Drink Made Him Violent
A Cystic fibrosis sufferer who punched two pedestrians in random attacks has avoided jail after a judge heard prison could adversely affect his condition.
Damien Saul, 26, had been drinking all night before he punched a physicist and an American tourist. The court heard he doesn’t usually drink, and alcohol has a particularly bad effect on him due to his condition.
Saul’s defense counsel said prison would affect his ability to carry out his “cystic fibrosis maintenance procedures,” and that any infection would make treatment even more difficult.
Judge Yvonne Murray called it a difficult case. She said that alcohol would not normally be accepted as an excuse, but this was an exception.
Murphy imposed a 15-month sentence for each attack but suspended them for two years on condition he stays out of trouble. “You have to be careful now with the drink Damien,” she told Saul as he was leaving.
Saul, of Crumlin, Dublin, pleaded guilty at Dublin Circuit Criminal Court to assault causing harm to two men at Arran Quay and Ellis Quay on November 28, 2009.
He has no previous convictions and has never come to Garda (police) attention before.
The first victim was walking to his work as a physicist in Trinity College when Saul and another man approached him. Saul said something to him before “smashing” him in the face.
The second victim was an American holidaymaker waiting at a bus stop on Ellis Quay. Saul asked him for “some change” before threatening, “I’m going to kill you.” Saul then punched the tourist, breaking his nose, and walked away.
He was arrested and initially denied the attacks. He said he had been drinking since the night before and had consumed about 10 pints.
Defense counsel said that Saul suffers “extensive” health problems resulting from his condition and that he is on numerous medications and has to do physical therapy several times a day.
Irish Daily Star
A lack of recreational facilities for teenagers in Killarney is leading to an increased level of underage drinking in the town, according to Kerry county councilor Brendan Cronin.
Cronin told a meeting of Kerry County Council on Monday that the issue of teenage drinking, and in particular how these teens are gaining access to alcohol, needs to be addressed immediately.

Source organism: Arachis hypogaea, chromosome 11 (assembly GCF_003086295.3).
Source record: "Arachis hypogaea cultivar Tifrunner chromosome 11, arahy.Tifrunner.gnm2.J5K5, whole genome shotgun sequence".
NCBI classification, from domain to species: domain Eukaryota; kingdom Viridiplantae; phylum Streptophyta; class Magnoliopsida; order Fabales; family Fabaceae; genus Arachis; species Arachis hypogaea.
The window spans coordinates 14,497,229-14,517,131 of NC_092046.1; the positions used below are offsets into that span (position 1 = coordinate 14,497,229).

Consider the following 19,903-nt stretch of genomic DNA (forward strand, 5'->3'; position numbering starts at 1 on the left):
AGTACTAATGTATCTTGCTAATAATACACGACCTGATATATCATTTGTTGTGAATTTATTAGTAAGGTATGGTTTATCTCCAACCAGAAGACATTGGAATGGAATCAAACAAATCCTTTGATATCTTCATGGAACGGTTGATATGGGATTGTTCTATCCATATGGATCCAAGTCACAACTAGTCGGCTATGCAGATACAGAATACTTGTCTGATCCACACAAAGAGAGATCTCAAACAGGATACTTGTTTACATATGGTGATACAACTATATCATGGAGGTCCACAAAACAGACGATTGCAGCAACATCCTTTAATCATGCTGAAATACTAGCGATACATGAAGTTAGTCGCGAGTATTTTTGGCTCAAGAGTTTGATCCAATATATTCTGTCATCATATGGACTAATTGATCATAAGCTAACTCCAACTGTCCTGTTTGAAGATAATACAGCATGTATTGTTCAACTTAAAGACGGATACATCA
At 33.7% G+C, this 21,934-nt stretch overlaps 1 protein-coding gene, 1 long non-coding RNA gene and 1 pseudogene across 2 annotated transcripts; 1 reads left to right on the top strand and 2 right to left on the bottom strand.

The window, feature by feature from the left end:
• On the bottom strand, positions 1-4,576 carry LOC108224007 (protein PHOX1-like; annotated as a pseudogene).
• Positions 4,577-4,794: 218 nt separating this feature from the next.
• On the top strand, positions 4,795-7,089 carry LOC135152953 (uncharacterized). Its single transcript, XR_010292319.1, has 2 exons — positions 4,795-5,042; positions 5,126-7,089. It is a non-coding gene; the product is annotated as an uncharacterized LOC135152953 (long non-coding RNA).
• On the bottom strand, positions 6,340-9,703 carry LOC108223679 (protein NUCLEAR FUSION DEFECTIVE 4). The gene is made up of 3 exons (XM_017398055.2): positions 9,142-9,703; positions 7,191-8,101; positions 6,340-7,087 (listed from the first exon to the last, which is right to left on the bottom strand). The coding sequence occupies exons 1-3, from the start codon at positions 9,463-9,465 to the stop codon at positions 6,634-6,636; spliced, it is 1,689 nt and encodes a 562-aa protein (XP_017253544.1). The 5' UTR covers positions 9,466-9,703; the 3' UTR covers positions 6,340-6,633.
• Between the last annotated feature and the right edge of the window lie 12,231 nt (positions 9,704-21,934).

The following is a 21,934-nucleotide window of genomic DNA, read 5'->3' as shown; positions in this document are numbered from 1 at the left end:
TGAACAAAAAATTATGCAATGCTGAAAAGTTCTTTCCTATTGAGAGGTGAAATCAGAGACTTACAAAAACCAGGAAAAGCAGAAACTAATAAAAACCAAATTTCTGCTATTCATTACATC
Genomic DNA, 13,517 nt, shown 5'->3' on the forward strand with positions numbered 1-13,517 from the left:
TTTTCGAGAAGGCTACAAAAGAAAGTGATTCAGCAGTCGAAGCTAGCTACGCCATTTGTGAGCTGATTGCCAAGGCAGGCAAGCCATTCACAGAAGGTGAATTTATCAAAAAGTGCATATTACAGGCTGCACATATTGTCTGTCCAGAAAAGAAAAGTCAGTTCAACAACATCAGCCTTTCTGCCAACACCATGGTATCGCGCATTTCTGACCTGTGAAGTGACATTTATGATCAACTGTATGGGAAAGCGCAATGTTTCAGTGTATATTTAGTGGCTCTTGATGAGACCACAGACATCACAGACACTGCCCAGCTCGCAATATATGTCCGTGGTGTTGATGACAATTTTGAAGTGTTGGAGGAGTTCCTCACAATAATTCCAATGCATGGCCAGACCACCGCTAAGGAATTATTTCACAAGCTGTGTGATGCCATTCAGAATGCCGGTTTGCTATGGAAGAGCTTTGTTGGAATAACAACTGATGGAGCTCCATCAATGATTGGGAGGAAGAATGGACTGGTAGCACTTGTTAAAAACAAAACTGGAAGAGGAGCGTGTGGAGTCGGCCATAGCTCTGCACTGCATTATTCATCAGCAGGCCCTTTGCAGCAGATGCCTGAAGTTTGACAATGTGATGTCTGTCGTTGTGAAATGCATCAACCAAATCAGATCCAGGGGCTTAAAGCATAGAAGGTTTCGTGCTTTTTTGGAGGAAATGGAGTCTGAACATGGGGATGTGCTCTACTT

He claimed that he is aware of one instance during which an adult man was seen by a parent buying drink for a number of youths, and said this man has been reported to Gardai in Killarney.
“A number of concerns have been brought to my attention on the issue of teenage drinking by parents of young teens who have just started going out,” said Cronin.
“The worrying issue is the consumption and availability of alcohol in the town and the consequences it has.”
Cronin blasted the lack of facilities in Killarney for teens, stating that, bar the cinema, there is absolutely nothing for them to do on a night out.
He said facilities have to be developed for those aged between 13 and 17 years of age, and the issue needs to be addressed with the joint policing board and Killarney Town Council.
Describing the issues as “identical” in Tralee, Fine Gael councilor Jim Finucane said that the council should call on the Kerry Diocesan Youth Service to outline in detail the services that are available in Tralee and Killarney for this age group.
“This is a state funded organization set up to provide facilities for young people, so we should write to them and have them outline what these services are,” said Finucane.
“It seems to me that these agencies have not changes what they do even though the situation has certainly changed.”
Dogs Left Neglected
Eight puppies were discovered in a derelict house outside Carlow town last week and were so badly neglected some of them had suffered brain damage.
Three of the pups were so ill that they had to be put down, while the rest of them were infested with mange.
A resident in Carlow town stumbled upon the puppies by accident and, sickened by their appalling condition, took them home.
However, he knew that he couldn't help them as they were too far gone and so the little creatures eventually landed in dog lover's Barbara Mooney's house.
Eighty-year-old Mooney runs the Sunset Appeal, a dog rescue home, in Ballycullane, Co. Wexford. She's been rescuing dogs for years but was still shocked by state of the puppies.